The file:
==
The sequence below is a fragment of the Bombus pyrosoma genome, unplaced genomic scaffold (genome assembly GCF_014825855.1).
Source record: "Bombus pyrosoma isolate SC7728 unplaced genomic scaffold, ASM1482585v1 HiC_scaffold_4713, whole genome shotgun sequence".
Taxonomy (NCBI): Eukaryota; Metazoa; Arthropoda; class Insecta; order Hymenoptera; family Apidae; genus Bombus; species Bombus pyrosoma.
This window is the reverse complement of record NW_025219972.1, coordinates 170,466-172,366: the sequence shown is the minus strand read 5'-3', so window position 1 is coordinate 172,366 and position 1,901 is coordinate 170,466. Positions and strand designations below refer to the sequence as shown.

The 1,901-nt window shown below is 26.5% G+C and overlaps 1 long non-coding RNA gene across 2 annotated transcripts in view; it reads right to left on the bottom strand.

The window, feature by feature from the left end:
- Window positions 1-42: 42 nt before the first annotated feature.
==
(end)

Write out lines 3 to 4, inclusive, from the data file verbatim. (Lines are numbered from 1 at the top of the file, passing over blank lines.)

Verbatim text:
Taxonomy (NCBI): Eukaryota; Metazoa; Arthropoda; class Insecta; order Hymenoptera; family Apidae; genus Bombus; species Bombus pyrosoma.
This window is the reverse complement of record NW_025219972.1, coordinates 170,466-172,366: the sequence shown is the minus strand read 5'-3', so window position 1 is coordinate 172,366 and position 1,901 is coordinate 170,466. Positions and strand designations below refer to the sequence as shown.